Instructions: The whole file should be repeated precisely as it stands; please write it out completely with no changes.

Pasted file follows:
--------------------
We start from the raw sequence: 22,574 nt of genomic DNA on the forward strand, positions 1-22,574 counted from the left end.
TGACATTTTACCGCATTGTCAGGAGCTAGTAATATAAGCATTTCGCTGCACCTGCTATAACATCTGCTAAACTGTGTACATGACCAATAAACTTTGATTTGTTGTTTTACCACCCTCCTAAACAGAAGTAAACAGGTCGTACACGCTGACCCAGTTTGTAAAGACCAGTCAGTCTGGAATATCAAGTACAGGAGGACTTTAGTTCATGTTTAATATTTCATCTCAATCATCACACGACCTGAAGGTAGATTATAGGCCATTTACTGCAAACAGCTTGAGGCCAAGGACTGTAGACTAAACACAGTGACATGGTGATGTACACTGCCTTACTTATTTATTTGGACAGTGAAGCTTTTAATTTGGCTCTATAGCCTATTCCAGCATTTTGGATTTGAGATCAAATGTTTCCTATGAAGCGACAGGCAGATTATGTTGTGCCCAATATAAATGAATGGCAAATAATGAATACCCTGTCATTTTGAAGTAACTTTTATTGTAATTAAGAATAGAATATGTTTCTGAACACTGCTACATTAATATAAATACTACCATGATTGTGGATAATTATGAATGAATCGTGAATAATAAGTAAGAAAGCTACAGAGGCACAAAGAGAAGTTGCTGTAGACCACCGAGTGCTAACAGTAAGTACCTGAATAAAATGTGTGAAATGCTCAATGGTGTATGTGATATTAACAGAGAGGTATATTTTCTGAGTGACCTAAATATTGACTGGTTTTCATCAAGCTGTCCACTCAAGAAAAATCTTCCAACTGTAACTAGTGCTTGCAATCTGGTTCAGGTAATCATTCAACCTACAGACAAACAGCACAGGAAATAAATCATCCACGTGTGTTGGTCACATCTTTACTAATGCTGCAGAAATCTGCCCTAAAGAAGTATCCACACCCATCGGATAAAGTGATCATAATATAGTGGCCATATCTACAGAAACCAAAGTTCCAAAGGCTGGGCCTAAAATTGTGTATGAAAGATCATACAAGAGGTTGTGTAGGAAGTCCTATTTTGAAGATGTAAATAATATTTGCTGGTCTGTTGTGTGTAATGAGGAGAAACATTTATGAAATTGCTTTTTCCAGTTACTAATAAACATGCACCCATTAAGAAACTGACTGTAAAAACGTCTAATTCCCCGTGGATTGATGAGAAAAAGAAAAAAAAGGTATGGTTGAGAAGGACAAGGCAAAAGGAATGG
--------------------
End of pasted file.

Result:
We start from the raw sequence: 22,574 nt of genomic DNA on the forward strand, positions 1-22,574 counted from the left end.
TGACATTTTACCGCATTGTCAGGAGCTAGTAATATAAGCATTTCGCTGCACCTGCTATAACATCTGCTAAACTGTGTACATGACCAATAAACTTTGATTTGTTGTTTTACCACCCTCCTAAACAGAAGTAAACAGGTCGTACACGCTGACCCAGTTTGTAAAGACCAGTCAGTCTGGAATATCAAGTACAGGAGGACTTTAGTTCATGTTTAATATTTCATCTCAATCATCACACGACCTGAAGGTAGATTATAGGCCATTTACTGCAAACAGCTTGAGGCCAAGGACTGTAGACTAAACACAGTGACATGGTGATGTACACTGCCTTACTTATTTATTTGGACAGTGAAGCTTTTAATTTGGCTCTATAGCCTATTCCAGCATTTTGGATTTGAGATCAAATGTTTCCTATGAAGCGACAGGCAGATTATGTTGTGCCCAATATAAATGAATGGCAAATAATGAATACCCTGTCATTTTGAAGTAACTTTTATTGTAATTAAGAATAGAATATGTTTCTGAACACTGCTACATTAATATAAATACTACCATGATTGTGGATAATTATGAATGAATCGTGAATAATAAGTAAGAAAGCTACAGAGGCACAAAGAGAAGTTGCTGTAGACCACCGAGTGCTAACAGTAAGTACCTGAATAAAATGTGTGAAATGCTCAATGGTGTATGTGATATTAACAGAGAGGTATATTTTCTGAGTGACCTAAATATTGACTGGTTTTCATCAAGCTGTCCACTCAAGAAAAATCTTCCAACTGTAACTAGTGCTTGCAATCTGGTTCAGGTAATCATTCAACCTACAGACAAACAGCACAGGAAATAAATCATCCACGTGTGTTGGTCACATCTTTACTAATGCTGCAGAAATCTGCCCTAAAGAAGTATCCACACCCATCGGATAAAGTGATCATAATATAGTGGCCATATCTACAGAAACCAAAGTTCCAAAGGCTGGGCCTAAAATTGTGTATGAAAGATCATACAAGAGGTTGTGTAGGAAGTCCTATTTTGAAGATGTAAATAATATTTGCTGGTCTGTTGTGTGTAATGAGGAGAAACATTTATGAAATTGCTTTTTCCAGTTACTAATAAACATGCACCCATTAAGAAACTGACTGTAAAAACGTCTAATTCCCCGTGGATTGATGAGAAAAAGAAAAAAAAGGTATGGTTGAGAAGGACAAGGCAAAAGGAATGG